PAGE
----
To many of us Fathers who are now childless, the meaning, thoughts, and "feel" of Father's Day have certainly changed. When the Day was initially observed in Spokane, Washington in June, 1910, it was set aside to acknowledge the sacrifices that one Father made in raising six children when his wife died giving birth to the sixth child. He raised all six children. A Father living for his children. That's what we used to do. That's what I used to do. That's what we wish we could do now….but we can't because our child/children died. Or can we?

When your child was alive, Father's Day was that special day when you were celebrated as the provider, the disciplinarian, the mentor, installer of values, and all-around good guy that your child looked up to. In the dynamics of any family unit the role of today's Father can vary. Traditionally the Father was the rock and the anchor of the family unit. Many times this Father may be the Grandfather, an uncle, a stepfather, or any male who filled the role of a Father figure. But whether you were the biological Father or Father "designate", this was your day to bask in the love and attention of your child and family.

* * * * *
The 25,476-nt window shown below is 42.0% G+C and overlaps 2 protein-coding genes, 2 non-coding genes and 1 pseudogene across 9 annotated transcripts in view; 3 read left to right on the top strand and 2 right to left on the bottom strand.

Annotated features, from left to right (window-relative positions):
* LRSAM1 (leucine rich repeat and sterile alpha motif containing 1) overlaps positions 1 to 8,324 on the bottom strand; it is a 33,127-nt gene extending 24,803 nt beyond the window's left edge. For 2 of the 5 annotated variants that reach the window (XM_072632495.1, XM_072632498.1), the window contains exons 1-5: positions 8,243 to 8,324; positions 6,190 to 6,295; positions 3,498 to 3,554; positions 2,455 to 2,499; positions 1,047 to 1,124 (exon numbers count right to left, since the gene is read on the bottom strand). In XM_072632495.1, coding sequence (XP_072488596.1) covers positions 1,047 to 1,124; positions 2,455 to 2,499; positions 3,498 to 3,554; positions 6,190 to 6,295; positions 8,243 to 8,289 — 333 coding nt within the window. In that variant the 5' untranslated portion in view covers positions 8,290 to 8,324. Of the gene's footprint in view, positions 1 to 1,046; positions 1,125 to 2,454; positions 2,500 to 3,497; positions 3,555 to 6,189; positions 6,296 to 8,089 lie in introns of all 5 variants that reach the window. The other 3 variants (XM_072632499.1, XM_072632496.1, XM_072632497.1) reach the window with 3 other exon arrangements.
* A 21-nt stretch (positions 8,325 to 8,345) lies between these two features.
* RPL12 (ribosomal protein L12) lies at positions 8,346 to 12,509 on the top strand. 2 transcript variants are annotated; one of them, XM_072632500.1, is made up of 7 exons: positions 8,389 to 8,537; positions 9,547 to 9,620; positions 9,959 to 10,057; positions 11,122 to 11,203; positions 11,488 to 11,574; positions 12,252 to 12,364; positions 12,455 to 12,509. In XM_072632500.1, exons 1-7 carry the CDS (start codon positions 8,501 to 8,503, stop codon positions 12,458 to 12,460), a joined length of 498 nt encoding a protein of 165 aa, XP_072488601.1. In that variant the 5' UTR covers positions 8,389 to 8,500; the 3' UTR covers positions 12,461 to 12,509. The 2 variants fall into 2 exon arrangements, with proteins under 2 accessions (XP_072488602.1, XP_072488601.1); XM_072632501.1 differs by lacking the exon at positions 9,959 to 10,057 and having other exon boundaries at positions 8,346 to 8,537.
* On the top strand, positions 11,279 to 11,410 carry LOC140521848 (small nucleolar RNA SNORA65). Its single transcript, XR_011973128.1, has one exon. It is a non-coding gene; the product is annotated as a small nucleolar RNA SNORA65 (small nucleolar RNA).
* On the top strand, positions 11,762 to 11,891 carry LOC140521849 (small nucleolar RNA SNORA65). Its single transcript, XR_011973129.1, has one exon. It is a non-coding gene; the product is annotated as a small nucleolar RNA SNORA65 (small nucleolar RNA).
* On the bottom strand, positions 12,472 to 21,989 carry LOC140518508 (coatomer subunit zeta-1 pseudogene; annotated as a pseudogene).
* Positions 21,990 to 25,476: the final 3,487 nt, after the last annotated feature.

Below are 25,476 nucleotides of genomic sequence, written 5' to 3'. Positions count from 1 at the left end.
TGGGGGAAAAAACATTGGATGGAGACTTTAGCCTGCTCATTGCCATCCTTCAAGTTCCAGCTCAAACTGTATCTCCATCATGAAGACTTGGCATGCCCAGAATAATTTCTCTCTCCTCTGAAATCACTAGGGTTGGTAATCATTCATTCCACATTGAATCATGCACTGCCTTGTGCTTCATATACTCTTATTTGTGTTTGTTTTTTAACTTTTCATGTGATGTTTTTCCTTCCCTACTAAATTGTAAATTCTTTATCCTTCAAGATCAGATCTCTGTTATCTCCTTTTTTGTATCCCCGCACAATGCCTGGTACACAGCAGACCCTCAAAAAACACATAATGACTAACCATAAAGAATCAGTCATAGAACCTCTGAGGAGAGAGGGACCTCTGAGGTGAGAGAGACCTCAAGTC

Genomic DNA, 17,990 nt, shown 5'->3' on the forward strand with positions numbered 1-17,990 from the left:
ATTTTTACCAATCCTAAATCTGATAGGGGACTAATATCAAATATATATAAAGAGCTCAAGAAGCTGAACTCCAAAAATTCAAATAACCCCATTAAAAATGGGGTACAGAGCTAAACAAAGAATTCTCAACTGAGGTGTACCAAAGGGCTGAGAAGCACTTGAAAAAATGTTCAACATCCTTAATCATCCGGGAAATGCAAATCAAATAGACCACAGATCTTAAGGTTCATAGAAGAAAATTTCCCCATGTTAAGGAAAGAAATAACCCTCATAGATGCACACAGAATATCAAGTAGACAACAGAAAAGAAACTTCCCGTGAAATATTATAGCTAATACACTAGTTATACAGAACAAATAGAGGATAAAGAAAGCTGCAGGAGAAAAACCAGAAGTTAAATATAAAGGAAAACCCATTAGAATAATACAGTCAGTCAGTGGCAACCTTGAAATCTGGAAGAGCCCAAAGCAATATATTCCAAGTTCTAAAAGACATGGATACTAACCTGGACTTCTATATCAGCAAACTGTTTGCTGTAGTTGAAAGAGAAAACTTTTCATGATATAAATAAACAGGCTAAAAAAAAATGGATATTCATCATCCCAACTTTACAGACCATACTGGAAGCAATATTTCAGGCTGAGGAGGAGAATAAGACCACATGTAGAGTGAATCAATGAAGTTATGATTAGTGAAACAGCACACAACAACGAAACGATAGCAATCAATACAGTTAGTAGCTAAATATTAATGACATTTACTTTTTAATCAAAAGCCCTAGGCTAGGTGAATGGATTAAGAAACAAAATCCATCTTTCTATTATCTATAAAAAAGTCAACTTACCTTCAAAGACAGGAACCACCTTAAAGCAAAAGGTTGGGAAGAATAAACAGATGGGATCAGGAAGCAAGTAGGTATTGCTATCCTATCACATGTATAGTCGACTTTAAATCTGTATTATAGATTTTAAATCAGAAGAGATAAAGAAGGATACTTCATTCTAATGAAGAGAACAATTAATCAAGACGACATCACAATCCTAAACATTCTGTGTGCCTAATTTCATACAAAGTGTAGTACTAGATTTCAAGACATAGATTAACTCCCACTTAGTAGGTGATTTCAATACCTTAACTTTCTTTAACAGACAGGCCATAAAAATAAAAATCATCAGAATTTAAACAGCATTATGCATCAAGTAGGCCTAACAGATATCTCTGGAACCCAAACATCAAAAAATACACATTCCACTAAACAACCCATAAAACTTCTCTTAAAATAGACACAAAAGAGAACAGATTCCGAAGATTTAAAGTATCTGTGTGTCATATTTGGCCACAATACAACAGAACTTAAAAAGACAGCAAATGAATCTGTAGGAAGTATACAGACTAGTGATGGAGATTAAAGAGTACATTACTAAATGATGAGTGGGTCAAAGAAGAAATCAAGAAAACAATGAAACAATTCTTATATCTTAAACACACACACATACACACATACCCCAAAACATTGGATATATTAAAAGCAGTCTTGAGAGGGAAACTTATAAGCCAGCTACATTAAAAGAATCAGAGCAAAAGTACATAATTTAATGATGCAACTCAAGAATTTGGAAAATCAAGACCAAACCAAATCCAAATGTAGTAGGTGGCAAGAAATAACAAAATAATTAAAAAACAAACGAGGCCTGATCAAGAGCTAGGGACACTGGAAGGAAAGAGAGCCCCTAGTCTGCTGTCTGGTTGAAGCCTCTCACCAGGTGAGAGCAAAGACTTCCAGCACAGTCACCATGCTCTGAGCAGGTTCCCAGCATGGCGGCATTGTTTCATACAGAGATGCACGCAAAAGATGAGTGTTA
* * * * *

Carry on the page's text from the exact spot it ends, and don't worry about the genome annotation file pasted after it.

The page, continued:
But then, the unthinkable happens. Your child is gone. Father's Day is changed forever. Even the days leading up to Father's Day can be filled with angst and emptiness. What do you do? How can you cope? Will it always be like this? Now, as a bereaved parent, you find yourself questioning all kinds of things-the meaning of life and death, relationships of all kinds, religion and philosophy. The life long process of healing has begun.

The cycle of healing the grief is on going. It changes with time but it never ends. Generally, men share what they do and not what they feel. They do not find it easy to ask for help. They try to escape or suppress their grief and pain. The consequences of this can be daunting and far-reaching. One of the cornerstones of any healing process is bringing feelings to the surface where they can be talked about, addressed, and understood. Finding someone to talk freely and share with such as another bereaved father can be very beneficial-especially during Father's Day week.

Remember that our child/children gave meaning to our lives that no one can take away. Are you still a Father? You bet you are and always will be. Can we still live for our child? Absolutely! Even though the longing for your child's presence will always be there, it's how you respond that is the key to making progress in your grief journey. The reinvestment activity of sharing with a newly bereaved Father is at the core of any healing process and serves the bottom line of assimilating your child's death into your life. Father's Day is different now but by sharing and helping other grieving Fathers you stay connected and your child lives on in your heart.

Jim O'Connor,

Ryan's Dad


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